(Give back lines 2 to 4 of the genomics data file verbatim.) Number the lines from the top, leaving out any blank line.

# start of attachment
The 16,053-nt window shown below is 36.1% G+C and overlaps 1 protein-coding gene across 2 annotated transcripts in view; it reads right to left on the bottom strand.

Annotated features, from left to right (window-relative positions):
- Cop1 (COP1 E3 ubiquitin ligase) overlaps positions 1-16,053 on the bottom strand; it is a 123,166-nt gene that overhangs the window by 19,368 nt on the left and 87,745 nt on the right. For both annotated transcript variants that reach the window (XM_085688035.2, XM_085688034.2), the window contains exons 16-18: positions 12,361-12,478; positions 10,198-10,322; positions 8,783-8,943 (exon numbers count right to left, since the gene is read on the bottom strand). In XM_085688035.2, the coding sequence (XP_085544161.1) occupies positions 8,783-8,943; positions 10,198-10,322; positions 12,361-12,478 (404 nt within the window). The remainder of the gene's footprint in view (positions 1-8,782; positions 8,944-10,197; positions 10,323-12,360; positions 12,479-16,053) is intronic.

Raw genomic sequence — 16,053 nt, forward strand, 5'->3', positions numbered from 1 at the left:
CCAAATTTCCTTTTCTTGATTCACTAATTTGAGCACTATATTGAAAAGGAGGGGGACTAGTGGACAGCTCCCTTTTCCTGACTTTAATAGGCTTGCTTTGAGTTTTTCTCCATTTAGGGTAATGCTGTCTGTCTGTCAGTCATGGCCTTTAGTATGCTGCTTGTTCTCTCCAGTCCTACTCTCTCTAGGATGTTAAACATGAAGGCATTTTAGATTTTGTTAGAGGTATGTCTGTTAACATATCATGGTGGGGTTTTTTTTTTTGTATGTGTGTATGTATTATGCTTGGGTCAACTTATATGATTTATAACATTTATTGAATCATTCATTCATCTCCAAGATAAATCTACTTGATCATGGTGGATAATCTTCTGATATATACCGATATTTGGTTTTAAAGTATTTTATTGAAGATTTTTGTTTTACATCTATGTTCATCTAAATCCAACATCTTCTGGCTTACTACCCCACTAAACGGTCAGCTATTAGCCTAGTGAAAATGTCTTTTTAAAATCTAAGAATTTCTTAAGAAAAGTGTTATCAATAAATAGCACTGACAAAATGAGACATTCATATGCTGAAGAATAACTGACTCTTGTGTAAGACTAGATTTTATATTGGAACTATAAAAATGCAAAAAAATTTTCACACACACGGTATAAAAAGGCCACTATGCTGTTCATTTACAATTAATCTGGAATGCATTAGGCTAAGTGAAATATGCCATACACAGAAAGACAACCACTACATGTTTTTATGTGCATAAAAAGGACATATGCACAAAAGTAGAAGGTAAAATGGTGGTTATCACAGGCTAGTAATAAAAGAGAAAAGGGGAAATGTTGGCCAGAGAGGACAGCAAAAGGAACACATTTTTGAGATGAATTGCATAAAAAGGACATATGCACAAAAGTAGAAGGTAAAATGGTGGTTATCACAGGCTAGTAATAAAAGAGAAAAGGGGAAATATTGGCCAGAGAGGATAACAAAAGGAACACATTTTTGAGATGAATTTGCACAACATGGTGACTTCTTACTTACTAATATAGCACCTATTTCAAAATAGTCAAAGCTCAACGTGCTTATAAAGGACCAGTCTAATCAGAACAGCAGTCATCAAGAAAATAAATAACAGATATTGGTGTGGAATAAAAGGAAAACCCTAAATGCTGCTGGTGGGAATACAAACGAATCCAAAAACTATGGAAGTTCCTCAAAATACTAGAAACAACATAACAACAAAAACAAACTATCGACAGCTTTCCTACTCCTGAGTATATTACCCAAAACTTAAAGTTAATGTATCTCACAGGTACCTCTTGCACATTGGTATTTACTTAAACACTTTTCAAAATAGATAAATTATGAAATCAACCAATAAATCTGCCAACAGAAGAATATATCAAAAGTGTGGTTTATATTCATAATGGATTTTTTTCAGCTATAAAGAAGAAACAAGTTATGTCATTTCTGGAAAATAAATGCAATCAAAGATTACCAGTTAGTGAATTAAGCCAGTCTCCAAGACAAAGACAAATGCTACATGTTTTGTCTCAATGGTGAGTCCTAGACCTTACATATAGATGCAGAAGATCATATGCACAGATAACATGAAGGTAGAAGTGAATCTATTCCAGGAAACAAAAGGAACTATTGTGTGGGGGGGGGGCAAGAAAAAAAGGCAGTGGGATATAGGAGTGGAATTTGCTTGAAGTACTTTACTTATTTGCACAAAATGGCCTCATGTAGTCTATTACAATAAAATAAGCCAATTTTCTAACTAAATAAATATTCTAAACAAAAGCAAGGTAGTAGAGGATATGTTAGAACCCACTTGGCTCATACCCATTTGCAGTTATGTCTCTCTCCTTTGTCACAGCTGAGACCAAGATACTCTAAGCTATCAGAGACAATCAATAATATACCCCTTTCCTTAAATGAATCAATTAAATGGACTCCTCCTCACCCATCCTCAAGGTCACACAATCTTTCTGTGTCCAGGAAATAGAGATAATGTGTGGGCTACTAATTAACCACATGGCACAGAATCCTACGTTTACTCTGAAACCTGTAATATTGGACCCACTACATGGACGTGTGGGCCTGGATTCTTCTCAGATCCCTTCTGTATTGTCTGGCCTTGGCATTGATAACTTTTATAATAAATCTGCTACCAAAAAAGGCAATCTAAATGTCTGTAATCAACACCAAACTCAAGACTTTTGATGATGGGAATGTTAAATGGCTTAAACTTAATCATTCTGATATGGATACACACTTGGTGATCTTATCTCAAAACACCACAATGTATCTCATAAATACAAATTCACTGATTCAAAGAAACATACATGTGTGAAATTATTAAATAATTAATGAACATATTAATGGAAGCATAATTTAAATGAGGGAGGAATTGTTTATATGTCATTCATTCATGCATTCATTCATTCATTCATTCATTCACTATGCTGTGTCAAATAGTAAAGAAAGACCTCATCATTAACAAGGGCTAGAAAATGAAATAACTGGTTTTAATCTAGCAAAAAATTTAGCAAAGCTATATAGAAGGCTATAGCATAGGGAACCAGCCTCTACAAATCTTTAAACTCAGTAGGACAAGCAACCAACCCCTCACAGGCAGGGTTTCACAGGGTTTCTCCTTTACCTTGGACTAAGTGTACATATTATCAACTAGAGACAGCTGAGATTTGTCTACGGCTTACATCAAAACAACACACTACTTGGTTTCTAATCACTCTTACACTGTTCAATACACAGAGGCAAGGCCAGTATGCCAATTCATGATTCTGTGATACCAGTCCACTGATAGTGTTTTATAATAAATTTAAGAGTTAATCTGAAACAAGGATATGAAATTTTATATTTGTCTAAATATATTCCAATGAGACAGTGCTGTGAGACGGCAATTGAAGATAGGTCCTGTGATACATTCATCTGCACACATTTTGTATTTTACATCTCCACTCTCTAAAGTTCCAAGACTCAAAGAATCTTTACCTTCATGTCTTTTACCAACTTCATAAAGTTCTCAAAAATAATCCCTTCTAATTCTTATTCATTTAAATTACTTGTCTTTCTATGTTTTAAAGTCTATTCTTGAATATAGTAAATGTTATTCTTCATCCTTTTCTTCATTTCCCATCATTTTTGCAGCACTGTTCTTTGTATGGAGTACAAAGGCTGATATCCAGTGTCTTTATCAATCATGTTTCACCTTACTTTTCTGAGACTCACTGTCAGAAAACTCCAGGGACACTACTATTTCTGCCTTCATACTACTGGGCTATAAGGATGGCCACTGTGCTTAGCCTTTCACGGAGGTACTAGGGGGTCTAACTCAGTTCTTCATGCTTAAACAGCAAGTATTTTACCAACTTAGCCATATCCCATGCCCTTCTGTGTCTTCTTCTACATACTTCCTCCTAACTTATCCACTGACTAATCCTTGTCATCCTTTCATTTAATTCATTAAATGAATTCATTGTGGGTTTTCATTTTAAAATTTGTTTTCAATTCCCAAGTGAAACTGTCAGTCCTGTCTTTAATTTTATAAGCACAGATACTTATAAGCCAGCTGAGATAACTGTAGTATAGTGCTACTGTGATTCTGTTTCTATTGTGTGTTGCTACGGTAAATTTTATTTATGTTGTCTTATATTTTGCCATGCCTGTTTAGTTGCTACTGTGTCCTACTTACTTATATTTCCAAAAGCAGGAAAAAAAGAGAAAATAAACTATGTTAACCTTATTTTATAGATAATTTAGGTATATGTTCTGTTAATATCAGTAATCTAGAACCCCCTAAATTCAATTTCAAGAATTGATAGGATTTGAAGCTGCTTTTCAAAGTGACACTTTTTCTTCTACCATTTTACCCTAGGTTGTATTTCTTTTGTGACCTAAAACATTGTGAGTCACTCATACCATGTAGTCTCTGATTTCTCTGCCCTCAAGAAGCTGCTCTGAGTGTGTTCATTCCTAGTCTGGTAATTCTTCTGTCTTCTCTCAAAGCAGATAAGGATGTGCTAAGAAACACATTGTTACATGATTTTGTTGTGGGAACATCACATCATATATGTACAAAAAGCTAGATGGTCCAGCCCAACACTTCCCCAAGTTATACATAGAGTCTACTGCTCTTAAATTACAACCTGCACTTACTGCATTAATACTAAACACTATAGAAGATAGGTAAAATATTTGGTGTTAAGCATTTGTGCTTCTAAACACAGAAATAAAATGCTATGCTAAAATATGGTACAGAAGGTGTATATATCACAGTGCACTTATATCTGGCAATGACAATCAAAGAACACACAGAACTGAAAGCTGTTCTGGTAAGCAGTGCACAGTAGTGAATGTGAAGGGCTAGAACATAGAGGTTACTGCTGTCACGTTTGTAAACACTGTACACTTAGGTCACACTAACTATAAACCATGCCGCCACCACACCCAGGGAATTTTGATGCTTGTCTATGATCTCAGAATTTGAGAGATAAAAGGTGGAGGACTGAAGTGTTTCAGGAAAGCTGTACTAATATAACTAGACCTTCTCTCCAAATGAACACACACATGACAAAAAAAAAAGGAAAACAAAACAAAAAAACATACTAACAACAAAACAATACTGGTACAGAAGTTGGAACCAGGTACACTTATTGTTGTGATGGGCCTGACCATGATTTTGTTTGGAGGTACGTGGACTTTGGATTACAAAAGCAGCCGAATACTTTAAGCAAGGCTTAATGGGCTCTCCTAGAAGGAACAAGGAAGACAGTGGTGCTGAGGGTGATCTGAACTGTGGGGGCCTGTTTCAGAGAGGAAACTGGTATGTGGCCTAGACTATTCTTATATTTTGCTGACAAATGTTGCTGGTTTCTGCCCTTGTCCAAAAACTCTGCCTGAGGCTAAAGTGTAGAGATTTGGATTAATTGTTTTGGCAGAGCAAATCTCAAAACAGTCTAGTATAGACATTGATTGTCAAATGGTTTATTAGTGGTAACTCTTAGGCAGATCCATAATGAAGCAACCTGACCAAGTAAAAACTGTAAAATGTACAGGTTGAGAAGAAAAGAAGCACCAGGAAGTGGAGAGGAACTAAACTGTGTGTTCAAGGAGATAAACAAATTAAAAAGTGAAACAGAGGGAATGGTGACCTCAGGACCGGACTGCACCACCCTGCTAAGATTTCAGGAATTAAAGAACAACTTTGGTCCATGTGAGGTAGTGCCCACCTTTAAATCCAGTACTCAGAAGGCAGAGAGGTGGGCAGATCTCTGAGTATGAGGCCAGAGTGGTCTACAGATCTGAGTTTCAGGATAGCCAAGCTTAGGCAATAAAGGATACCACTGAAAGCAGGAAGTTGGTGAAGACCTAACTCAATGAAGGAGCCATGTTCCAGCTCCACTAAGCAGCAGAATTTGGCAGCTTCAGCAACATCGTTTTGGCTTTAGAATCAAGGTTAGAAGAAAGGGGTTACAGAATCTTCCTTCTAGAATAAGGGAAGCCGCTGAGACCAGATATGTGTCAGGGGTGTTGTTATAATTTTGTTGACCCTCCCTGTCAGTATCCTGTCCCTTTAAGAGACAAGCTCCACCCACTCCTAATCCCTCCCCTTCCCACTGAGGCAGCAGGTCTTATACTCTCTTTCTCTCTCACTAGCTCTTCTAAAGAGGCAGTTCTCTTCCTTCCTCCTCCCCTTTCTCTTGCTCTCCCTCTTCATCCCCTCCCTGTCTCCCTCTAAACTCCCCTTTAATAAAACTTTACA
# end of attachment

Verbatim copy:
Annotated features, from left to right (window-relative positions):
- Cop1 (COP1 E3 ubiquitin ligase) overlaps positions 1-16,053 on the bottom strand; it is a 123,166-nt gene that overhangs the window by 19,368 nt on the left and 87,745 nt on the right. For both annotated transcript variants that reach the window (XM_085688035.2, XM_085688034.2), the window contains exons 16-18: positions 12,361-12,478; positions 10,198-10,322; positions 8,783-8,943 (exon numbers count right to left, since the gene is read on the bottom strand). In XM_085688035.2, the coding sequence (XP_085544161.1) occupies positions 8,783-8,943; positions 10,198-10,322; positions 12,361-12,478 (404 nt within the window). The remainder of the gene's footprint in view (positions 1-8,782; positions 8,944-10,197; positions 10,323-12,360; positions 12,479-16,053) is intronic.

Raw genomic sequence — 16,053 nt, forward strand, 5'->3', positions numbered from 1 at the left: